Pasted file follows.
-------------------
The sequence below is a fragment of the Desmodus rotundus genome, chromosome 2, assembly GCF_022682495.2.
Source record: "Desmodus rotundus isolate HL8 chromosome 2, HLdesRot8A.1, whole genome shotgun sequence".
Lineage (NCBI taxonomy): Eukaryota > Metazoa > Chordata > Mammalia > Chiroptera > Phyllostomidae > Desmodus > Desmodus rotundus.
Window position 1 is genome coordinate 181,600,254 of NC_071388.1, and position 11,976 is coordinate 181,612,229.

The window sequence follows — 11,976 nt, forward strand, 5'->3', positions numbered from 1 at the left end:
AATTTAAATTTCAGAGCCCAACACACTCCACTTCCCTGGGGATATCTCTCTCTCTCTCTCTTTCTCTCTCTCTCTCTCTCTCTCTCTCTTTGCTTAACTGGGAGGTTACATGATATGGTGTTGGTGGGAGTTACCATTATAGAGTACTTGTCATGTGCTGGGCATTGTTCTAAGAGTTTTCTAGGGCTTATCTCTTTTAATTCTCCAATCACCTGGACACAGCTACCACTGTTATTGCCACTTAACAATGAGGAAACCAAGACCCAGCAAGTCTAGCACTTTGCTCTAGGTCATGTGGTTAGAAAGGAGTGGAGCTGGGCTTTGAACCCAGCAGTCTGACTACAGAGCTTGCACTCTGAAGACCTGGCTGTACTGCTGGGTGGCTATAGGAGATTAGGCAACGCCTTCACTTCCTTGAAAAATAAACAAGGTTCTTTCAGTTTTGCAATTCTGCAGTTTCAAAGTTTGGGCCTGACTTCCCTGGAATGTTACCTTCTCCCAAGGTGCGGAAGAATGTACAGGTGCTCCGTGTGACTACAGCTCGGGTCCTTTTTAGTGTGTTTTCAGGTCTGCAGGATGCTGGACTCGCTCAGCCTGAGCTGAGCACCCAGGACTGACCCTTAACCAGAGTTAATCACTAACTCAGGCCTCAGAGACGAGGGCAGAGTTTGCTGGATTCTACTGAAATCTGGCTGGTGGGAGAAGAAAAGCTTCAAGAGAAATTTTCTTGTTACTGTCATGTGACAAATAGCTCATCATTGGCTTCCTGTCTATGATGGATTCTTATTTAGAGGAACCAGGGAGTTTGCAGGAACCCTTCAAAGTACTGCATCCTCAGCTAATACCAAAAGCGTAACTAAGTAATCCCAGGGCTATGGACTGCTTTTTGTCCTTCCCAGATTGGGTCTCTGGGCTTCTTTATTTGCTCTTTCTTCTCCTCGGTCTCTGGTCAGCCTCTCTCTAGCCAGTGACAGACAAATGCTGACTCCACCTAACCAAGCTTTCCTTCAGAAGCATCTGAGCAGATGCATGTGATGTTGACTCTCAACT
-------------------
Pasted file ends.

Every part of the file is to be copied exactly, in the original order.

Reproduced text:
The sequence below is a fragment of the Desmodus rotundus genome, chromosome 2, assembly GCF_022682495.2.
Source record: "Desmodus rotundus isolate HL8 chromosome 2, HLdesRot8A.1, whole genome shotgun sequence".
Lineage (NCBI taxonomy): Eukaryota > Metazoa > Chordata > Mammalia > Chiroptera > Phyllostomidae > Desmodus > Desmodus rotundus.
Window position 1 is genome coordinate 181,600,254 of NC_071388.1, and position 11,976 is coordinate 181,612,229.

The window sequence follows — 11,976 nt, forward strand, 5'->3', positions numbered from 1 at the left end:
AATTTAAATTTCAGAGCCCAACACACTCCACTTCCCTGGGGATATCTCTCTCTCTCTCTCTTTCTCTCTCTCTCTCTCTCTCTCTCTCTTTGCTTAACTGGGAGGTTACATGATATGGTGTTGGTGGGAGTTACCATTATAGAGTACTTGTCATGTGCTGGGCATTGTTCTAAGAGTTTTCTAGGGCTTATCTCTTTTAATTCTCCAATCACCTGGACACAGCTACCACTGTTATTGCCACTTAACAATGAGGAAACCAAGACCCAGCAAGTCTAGCACTTTGCTCTAGGTCATGTGGTTAGAAAGGAGTGGAGCTGGGCTTTGAACCCAGCAGTCTGACTACAGAGCTTGCACTCTGAAGACCTGGCTGTACTGCTGGGTGGCTATAGGAGATTAGGCAACGCCTTCACTTCCTTGAAAAATAAACAAGGTTCTTTCAGTTTTGCAATTCTGCAGTTTCAAAGTTTGGGCCTGACTTCCCTGGAATGTTACCTTCTCCCAAGGTGCGGAAGAATGTACAGGTGCTCCGTGTGACTACAGCTCGGGTCCTTTTTAGTGTGTTTTCAGGTCTGCAGGATGCTGGACTCGCTCAGCCTGAGCTGAGCACCCAGGACTGACCCTTAACCAGAGTTAATCACTAACTCAGGCCTCAGAGACGAGGGCAGAGTTTGCTGGATTCTACTGAAATCTGGCTGGTGGGAGAAGAAAAGCTTCAAGAGAAATTTTCTTGTTACTGTCATGTGACAAATAGCTCATCATTGGCTTCCTGTCTATGATGGATTCTTATTTAGAGGAACCAGGGAGTTTGCAGGAACCCTTCAAAGTACTGCATCCTCAGCTAATACCAAAAGCGTAACTAAGTAATCCCAGGGCTATGGACTGCTTTTTGTCCTTCCCAGATTGGGTCTCTGGGCTTCTTTATTTGCTCTTTCTTCTCCTCGGTCTCTGGTCAGCCTCTCTCTAGCCAGTGACAGACAAATGCTGACTCCACCTAACCAAGCTTTCCTTCAGAAGCATCTGAGCAGATGCATGTGATGTTGACTCTCAACT